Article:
‘You cause the grass to grow for the cattle’ (Psalm 104: 14) … cattle grazing in fields by the River Ouse near Passenham in Northamptonshire (Photograph: Patrick Comerford, 2022)

Psalm 104 (NRSVA):

1 Bless the Lord, O my soul.
O Lord my God, you are very great.
You are clothed with honour and majesty,
2 wrapped in light as with a garment.
You stretch out the heavens like a tent,
3 you set the beams of your chambers on the waters,
you make the clouds your chariot,
you ride on the wings of the wind,
4 you make the winds your messengers,
fire and flame your ministers.

5 You set the earth on its foundations,
so that it shall never be shaken.
6 You cover it with the deep as with a garment;
the waters stood above the mountains.
7 At your rebuke they flee;
at the sound of your thunder they take to flight.
8 They rose up to the mountains, ran down to the valleys
to the place that you appointed for them.
9 You set a boundary that they may not pass,
so that they might not again cover the earth.

10 You make springs gush forth in the valleys;
they flow between the hills,
11 giving drink to every wild animal;
the wild asses quench their thirst.
12 By the streams the birds of the air have their habitation;
they sing among the branches.
13 From your lofty abode you water the mountains;
the earth is satisfied with the fruit of your work.

14 You cause the grass to grow for the cattle,
and plants for people to use,
to bring forth food from the earth,
15 and wine to gladden the human heart,
oil to make the face shine,
and bread to strengthen the human heart.
16 The trees of the Lord are watered abundantly,
the cedars of Lebanon that he planted.
17 In them the birds build their nests;
the stork has its home in the fir trees.
18 The high mountains are for the wild goats;
the rocks are a refuge for the coneys.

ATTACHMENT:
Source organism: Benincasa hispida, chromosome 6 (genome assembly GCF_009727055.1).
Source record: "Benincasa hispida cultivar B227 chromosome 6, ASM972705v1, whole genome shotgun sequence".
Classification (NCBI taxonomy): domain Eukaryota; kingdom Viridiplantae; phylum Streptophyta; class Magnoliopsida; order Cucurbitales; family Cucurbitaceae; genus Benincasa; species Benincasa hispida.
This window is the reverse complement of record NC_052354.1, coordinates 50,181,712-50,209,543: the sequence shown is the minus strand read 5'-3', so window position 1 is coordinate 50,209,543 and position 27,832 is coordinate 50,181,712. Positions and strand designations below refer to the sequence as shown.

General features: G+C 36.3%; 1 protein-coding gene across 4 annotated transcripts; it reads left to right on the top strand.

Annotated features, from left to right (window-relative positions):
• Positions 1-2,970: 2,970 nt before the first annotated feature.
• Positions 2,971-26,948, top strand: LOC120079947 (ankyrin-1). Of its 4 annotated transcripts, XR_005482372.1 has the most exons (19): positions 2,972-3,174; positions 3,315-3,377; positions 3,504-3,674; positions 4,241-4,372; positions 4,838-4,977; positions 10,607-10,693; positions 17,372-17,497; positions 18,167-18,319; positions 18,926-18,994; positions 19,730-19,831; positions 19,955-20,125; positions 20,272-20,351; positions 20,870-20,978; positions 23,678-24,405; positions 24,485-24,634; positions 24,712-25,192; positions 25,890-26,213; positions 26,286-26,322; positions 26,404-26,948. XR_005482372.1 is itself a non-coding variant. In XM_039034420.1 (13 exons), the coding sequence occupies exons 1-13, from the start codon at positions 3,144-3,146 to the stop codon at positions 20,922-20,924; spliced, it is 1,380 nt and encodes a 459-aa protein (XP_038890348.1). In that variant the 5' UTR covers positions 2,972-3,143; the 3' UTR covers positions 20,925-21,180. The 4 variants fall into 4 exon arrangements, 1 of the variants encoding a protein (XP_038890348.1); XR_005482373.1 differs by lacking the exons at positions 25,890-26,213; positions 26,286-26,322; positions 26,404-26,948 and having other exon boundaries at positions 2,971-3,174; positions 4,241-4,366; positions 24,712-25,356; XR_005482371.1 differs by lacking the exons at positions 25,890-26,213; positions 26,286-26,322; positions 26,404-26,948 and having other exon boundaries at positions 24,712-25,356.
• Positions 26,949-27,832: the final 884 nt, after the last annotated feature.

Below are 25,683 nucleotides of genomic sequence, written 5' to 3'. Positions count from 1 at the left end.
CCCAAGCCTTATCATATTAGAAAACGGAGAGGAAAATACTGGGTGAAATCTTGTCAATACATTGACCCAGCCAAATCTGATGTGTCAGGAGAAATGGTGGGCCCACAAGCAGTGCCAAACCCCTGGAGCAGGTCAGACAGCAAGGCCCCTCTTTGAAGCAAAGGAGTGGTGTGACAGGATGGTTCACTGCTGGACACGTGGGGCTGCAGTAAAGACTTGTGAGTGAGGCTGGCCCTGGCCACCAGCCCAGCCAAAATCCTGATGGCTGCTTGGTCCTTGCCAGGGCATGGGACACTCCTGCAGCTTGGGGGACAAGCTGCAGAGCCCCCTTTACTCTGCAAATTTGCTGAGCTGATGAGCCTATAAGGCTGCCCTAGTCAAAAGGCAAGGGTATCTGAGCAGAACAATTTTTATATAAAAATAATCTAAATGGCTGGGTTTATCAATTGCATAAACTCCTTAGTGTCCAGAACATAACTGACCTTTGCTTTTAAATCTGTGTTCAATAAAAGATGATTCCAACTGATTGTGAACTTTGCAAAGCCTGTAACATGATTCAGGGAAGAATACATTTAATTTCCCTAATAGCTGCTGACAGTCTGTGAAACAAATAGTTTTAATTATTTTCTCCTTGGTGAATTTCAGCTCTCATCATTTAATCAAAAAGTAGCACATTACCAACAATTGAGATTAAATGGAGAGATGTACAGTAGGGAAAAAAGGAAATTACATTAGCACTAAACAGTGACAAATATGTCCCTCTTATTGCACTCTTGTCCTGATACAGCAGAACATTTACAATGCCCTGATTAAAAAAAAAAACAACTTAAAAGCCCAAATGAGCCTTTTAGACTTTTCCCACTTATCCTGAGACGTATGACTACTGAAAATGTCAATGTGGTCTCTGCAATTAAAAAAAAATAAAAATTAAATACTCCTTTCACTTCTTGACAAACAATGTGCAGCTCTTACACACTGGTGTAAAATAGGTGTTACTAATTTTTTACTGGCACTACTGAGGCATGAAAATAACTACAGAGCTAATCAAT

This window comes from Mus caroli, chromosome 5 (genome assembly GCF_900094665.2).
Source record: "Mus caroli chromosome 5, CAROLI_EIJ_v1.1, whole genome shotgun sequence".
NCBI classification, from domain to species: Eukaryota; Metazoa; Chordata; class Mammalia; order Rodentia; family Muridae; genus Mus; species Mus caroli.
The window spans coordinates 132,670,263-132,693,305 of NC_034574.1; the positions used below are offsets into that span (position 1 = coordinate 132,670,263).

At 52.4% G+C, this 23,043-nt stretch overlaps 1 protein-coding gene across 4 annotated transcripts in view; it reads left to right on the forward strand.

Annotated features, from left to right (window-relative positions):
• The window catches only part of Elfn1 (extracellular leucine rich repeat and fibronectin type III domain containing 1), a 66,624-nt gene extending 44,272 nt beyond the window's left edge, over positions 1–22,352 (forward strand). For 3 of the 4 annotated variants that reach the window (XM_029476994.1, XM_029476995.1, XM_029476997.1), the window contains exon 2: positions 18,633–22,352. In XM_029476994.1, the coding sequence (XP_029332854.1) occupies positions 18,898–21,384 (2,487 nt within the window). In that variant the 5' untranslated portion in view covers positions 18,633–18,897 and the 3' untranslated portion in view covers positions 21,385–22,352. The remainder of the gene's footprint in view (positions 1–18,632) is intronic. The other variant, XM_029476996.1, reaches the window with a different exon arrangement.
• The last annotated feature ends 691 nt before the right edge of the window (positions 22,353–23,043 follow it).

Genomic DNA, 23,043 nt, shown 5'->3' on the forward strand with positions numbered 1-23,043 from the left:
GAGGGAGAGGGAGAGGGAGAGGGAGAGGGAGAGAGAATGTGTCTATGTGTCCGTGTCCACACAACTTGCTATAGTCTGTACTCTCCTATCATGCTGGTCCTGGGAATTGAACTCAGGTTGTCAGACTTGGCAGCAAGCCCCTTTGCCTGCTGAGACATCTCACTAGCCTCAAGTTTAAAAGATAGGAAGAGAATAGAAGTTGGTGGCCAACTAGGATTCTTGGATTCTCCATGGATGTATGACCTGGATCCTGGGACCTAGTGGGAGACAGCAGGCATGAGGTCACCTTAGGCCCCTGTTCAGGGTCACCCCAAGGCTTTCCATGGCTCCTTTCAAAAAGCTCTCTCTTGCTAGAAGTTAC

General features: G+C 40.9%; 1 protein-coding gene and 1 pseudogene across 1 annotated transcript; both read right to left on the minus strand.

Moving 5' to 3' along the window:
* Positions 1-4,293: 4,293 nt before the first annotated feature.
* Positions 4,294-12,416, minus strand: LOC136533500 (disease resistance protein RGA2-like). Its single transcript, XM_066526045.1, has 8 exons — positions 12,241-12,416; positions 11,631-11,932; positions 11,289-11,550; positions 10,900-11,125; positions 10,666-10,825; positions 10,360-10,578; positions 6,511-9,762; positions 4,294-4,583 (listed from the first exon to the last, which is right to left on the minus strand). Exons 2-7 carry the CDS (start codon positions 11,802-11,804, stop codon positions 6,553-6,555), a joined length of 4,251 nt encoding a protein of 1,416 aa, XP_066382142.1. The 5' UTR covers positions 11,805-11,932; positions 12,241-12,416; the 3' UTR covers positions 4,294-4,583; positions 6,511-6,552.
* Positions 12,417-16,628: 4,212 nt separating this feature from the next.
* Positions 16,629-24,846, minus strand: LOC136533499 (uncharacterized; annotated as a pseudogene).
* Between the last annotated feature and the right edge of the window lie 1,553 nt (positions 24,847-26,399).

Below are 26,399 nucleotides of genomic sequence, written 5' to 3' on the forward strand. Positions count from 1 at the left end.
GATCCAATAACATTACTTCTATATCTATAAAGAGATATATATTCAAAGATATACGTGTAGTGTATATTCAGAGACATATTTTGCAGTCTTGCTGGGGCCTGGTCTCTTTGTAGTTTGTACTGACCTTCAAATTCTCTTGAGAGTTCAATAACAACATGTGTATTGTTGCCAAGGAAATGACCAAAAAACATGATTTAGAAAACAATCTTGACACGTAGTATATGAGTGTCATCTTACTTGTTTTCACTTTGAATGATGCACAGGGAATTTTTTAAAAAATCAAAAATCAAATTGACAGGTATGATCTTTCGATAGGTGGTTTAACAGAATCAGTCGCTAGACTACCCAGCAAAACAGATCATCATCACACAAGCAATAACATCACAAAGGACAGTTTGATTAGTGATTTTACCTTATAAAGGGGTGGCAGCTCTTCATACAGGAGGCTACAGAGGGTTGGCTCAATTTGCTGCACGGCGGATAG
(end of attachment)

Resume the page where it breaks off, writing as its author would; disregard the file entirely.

19 You have made the moon to mark the seasons;
the sun knows its time for setting.
20 You make darkness, and it is night,
when all the animals of the forest come creeping out.
21 The young lions roar for their prey,
seeking their food from God.
22 When the sun rises, they withdraw
and lie down in their dens.
23 People go out to their work
and to their labour until the evening.

24 O Lord, how manifold are your works!
In wisdom you have made them all;
the earth is full of your creatures.
25 Yonder is the sea, great and wide,
creeping things innumerable are there,
living things both small and great.
26 There go the ships,
and Leviathan that you formed to sport in it.

27 These all look to you
to give them their food in due season;
28 when you give to them, they gather it up;
when you open your hand, they are filled with good things.
29 When you hide your face, they are dismayed;
when you take away their breath, they die
and return to their dust.
30 When you send forth your spirit, they are created;
and you renew the face of the ground.

31 May the glory of the Lord endure for ever;
may the Lord rejoice in his works—
32 who looks on the earth and it trembles,
who touches the mountains and they smoke.
33 I will sing to the Lord as long as I live;
I will sing praise to my God while I have being.
34 May my meditation be pleasing to him,
for I rejoice in the Lord.
35 Let sinners be consumed from the earth,
and let the wicked be no more.
Bless the Lord, O my soul.
Praise the Lord!

‘You have made the moon to mark the seasons; the sun knows its time for setting’ (Psalm 104: 19) … Sun and Moon House on Market Square in Stony Stratford (Photograph: Patrick Comerford, 2022)

Today’s Prayer:

The theme in this week’s prayer diary of the Anglican mission agency USPG (United Society Partners in the Gospel) is ‘The Time to Act is Now!’ This theme was introduced on Sunday by Linet Musasa, of the Anglican Council of Zimbabwe.

The USPG Prayer Diary this morning (Tuesday 7 June 2022) invites us to pray:

Let us remember that we only have one earth and that we must act urgently to protect and support local and global ecosystems.

Yesterday’s reflection

Continued tomorrow

‘Disposer supreme – the Old 104th’ sung by the Choir of Trinity College, Cambridge

Scripture quotations are from the New Revised Standard Version Bible: Anglicised Edition copyright © 1989, 1995, National Council of the Churches of Christ in the United States of America. Used by permission. All rights reserved worldwide. http://nrsvbibles.org